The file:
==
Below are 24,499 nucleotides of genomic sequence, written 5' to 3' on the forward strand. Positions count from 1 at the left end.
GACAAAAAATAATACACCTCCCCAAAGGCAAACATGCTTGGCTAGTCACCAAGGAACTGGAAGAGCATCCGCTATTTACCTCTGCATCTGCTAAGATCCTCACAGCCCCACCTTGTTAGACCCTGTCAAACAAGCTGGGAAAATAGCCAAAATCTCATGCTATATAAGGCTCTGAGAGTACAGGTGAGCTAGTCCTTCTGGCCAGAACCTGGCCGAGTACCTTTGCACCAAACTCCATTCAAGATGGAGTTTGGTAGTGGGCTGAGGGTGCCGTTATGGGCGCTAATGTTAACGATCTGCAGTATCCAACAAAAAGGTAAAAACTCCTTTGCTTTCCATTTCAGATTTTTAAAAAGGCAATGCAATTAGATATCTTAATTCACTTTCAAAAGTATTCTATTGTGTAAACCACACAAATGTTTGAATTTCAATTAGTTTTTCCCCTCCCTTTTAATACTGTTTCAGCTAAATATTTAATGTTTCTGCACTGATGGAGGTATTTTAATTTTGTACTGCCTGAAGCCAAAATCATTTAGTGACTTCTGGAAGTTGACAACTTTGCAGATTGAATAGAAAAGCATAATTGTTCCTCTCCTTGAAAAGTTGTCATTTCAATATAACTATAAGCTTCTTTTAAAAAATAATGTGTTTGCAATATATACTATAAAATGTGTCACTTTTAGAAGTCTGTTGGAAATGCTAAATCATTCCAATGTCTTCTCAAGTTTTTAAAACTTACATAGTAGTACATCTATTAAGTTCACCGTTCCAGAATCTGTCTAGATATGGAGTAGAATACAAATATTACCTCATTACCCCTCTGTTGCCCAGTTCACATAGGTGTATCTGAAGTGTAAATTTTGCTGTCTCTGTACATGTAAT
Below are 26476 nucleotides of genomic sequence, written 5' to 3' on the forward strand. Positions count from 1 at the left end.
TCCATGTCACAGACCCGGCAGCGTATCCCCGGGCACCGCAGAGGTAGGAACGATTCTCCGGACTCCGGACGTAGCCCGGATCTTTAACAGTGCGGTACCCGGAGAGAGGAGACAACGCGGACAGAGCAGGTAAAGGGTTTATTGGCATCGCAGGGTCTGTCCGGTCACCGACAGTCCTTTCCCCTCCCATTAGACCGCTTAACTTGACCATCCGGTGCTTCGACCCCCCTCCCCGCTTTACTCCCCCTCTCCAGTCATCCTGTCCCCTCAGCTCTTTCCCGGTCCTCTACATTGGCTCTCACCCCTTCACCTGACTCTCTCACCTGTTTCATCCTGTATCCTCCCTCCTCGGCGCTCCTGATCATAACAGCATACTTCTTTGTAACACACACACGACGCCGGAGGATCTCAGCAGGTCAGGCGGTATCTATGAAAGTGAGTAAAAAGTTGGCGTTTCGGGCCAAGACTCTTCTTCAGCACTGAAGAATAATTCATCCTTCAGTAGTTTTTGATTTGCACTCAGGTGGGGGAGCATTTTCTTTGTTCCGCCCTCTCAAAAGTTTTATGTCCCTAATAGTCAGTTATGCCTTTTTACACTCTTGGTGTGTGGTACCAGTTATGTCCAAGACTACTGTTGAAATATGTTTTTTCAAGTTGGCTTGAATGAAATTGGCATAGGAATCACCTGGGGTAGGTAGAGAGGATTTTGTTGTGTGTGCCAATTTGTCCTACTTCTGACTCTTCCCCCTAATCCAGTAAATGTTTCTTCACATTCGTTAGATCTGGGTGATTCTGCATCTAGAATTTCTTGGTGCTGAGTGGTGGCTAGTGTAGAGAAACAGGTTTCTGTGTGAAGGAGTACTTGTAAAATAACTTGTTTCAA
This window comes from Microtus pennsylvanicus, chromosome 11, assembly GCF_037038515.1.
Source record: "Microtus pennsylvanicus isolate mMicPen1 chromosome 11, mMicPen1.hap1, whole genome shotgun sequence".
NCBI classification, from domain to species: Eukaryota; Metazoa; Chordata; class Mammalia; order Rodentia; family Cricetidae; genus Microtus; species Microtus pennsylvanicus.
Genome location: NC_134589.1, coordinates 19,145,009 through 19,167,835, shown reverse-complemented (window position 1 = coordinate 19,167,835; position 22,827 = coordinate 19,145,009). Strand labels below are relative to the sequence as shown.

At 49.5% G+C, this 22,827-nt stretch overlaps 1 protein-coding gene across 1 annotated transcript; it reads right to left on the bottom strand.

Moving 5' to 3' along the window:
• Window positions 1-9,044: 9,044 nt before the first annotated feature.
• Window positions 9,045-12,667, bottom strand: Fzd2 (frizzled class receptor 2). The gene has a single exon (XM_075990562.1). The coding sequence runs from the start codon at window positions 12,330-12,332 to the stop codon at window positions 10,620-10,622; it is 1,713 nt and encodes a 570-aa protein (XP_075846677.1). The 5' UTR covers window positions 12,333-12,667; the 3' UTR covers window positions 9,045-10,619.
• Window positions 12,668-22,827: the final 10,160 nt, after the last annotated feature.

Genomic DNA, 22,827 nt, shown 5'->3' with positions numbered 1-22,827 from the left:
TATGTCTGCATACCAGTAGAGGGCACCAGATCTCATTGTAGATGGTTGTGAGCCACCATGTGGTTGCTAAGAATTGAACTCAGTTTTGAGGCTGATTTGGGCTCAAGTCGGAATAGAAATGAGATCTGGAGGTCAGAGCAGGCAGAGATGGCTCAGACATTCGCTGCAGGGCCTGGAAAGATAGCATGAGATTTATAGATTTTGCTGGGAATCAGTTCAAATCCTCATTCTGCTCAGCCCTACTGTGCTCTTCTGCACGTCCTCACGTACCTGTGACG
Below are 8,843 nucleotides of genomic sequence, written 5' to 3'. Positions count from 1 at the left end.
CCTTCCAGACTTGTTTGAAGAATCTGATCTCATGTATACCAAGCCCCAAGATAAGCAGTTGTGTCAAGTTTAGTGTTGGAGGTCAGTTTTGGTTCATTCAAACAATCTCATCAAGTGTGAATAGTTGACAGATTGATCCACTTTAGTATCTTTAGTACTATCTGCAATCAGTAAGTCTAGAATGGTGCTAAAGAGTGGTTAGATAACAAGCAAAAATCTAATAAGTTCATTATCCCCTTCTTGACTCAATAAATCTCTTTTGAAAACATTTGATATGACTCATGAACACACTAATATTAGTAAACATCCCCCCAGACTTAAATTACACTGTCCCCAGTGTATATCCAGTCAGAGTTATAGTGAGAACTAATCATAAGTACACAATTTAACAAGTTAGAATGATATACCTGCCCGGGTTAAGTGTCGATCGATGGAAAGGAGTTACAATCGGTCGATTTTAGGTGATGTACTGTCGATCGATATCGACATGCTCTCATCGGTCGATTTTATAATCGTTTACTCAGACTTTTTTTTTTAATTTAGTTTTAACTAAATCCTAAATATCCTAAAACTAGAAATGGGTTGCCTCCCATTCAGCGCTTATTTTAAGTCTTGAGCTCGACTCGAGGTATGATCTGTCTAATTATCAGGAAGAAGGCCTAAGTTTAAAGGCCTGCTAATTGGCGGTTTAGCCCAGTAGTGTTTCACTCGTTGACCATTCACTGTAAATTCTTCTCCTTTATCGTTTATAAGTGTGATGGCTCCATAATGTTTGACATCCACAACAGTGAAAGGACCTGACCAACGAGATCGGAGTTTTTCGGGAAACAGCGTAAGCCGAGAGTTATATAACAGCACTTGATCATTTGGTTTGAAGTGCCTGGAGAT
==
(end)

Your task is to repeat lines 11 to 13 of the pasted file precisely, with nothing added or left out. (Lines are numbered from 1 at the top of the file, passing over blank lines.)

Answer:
• Window positions 1-9,044: 9,044 nt before the first annotated feature.
• Window positions 9,045-12,667, bottom strand: Fzd2 (frizzled class receptor 2). The gene has a single exon (XM_075990562.1). The coding sequence runs from the start codon at window positions 12,330-12,332 to the stop codon at window positions 10,620-10,622; it is 1,713 nt and encodes a 570-aa protein (XP_075846677.1). The 5' UTR covers window positions 12,333-12,667; the 3' UTR covers window positions 9,045-10,619.
• Window positions 12,668-22,827: the final 10,160 nt, after the last annotated feature.